Ghost Light by Tony Taccone, conceived and developed by Jonathan Moscone and Tony Taccone, Directed by Jonathan Moscone. Oregon Shakespeare Festival through 5 November.
Let me be quite clear: this one landed with on wrong foot with me, and were I the type of theater-goer that would cast away my seat at the intermission in exchange for some serious drinking, I would have done so. And it is fortunate I am not nourishing my nascent alcoholism, for the play redeems itself admirably in its close and forgives all manner of sins in the process.
And yes, I say this knowing this to an autobiographical play, being the story of the son of the assassinated Mayor Moscone, conceived and directed by said son. It takes large brass ones to go up against this, and for that reason I think I will choose to do so from the safety of Seattle as opposed to in the heart of Ashland itself.
But first, let me pull out my longest of daggers for the New Theater for this particular performance. Chill to the point of coldness, the intermission brought many of those with poor circulations to the lobby just to warm up. And let me bash upon the set design: The theatre in the round was closed off on one side for a backdrop, but as a result but as a result any action far in the back of that part of the stage was lost to patrons with blocked line of sight. That means that you can't stage important stuff there, and anything placed there has to be considered optional, even if it helps with the story.
Ah, but the story. Jon Moscone is a director who in the present is still dealing (or not dealing) with the loss of his father. He is directing Hamlet and obsessing over the roll of the Ghost of Hamlet's Father. Yes, it is all quite clear it is all tied up together. And the Shakespearean play works well contrasting with the modern play (as opposed to Richard III mentioned earlier).
Here's your history lesson, which the play assumes you have but, modern memory being what it is, you might not remember you remember. Mayor George Moscone was shot by former Supervisor Dan White in 1978. After shooting Moscone, Dan White then shot Supervisor Harvey Milk. Ah, him you've heard of - he got a movie with Sean Penn. And that's part of the problem, among many, for the younger Moscone.
The play runs scattershot through history, memory, and internal pyschodrama, expecting you to keep up as they go along. Boom you're in the past with the young Moscone in therapy. Boom you're inside Moscone's head as the various drives and ids are all trying to communicate. Boom you're in the modern real world in Jon's apartment. Boom the lights are up and you are part of a theater class working on, yeah, Hamlet.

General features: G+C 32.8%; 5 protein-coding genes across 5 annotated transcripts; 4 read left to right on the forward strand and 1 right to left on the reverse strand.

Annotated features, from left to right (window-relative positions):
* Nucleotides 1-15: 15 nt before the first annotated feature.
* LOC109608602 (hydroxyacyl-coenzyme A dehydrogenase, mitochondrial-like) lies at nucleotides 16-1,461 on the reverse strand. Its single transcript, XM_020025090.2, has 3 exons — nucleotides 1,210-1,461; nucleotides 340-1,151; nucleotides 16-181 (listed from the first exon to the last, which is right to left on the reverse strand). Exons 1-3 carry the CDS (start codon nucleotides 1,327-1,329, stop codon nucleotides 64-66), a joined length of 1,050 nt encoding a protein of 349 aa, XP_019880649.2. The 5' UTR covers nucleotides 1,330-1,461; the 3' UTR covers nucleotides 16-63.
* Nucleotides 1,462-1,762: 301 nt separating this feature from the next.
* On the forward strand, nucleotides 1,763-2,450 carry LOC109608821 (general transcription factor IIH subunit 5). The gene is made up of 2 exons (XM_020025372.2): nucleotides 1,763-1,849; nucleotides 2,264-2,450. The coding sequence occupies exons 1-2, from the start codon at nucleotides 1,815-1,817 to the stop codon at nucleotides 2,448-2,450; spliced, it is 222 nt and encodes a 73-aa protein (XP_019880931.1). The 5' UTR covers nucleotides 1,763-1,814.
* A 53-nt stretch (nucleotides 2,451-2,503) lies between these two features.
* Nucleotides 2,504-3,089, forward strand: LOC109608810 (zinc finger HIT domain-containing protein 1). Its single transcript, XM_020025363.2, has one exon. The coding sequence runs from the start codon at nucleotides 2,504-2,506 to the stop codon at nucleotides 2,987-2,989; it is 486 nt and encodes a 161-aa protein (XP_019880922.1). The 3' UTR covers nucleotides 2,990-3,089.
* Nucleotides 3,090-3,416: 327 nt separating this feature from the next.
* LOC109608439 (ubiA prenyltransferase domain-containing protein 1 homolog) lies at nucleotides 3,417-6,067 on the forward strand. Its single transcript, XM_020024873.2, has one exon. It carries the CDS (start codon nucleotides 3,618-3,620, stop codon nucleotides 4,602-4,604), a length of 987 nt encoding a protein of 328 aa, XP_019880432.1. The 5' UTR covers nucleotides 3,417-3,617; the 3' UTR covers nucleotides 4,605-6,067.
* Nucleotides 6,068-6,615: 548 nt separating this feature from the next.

It bounces about like a pinball, and about the halfway point, I realize where I have seen this before - Roy Schieder in All That Jazz. At intermission I told the Lovely Bride that if someone starts singing "Bye, Bye Love", I was out of here.
And you know what - they DO bring the final catharsis in with a song, and they PULL IT OFF. I'm impressed, because I don't know at what point the pieces finally fit, but I started caring about Jon and his need to come to terms with his father's death.
Christopher Liam Moore plays Jon as flighty, nervous, selfish, and in many points unlikeable, a meltdown waiting to happen. Tyler James Myers as the younger self was more problematic - pokey and hard to modulate in his actions. It could be direction or just the actor (the dangers of young actors), but when he seems more comfortable with the script, the play took that leap forward. Bill Geisslinger as a threatening part of Jon's psyche gets the advantage of being part of a tormented soul, as does Derrick Leed Weeden, who comes off as Carl Sagan with the God's microphone (Am I looking at the ego and the superego here, or are there other facets they are embodying?). Robynn Rodriquez exists in the real world (well, as real as a character in a play gets) as the voice of relative reason trying to get Jon to deal with the whole Hamlet's Ghost thing and getting to the rest of the damned play.
It resolves. It resolves neatly and cleanly and without cheating. The fragments of the psyche take on enough reality by the end of the play that you are really pulling for them, that you want Jon to make his breakthrough not because Jon is a wonderful person (the character isn't), but because all the stuff beneath the surface deserves to succeed. It is an internal intervention, and it works. But yes, color me surprised that it does.
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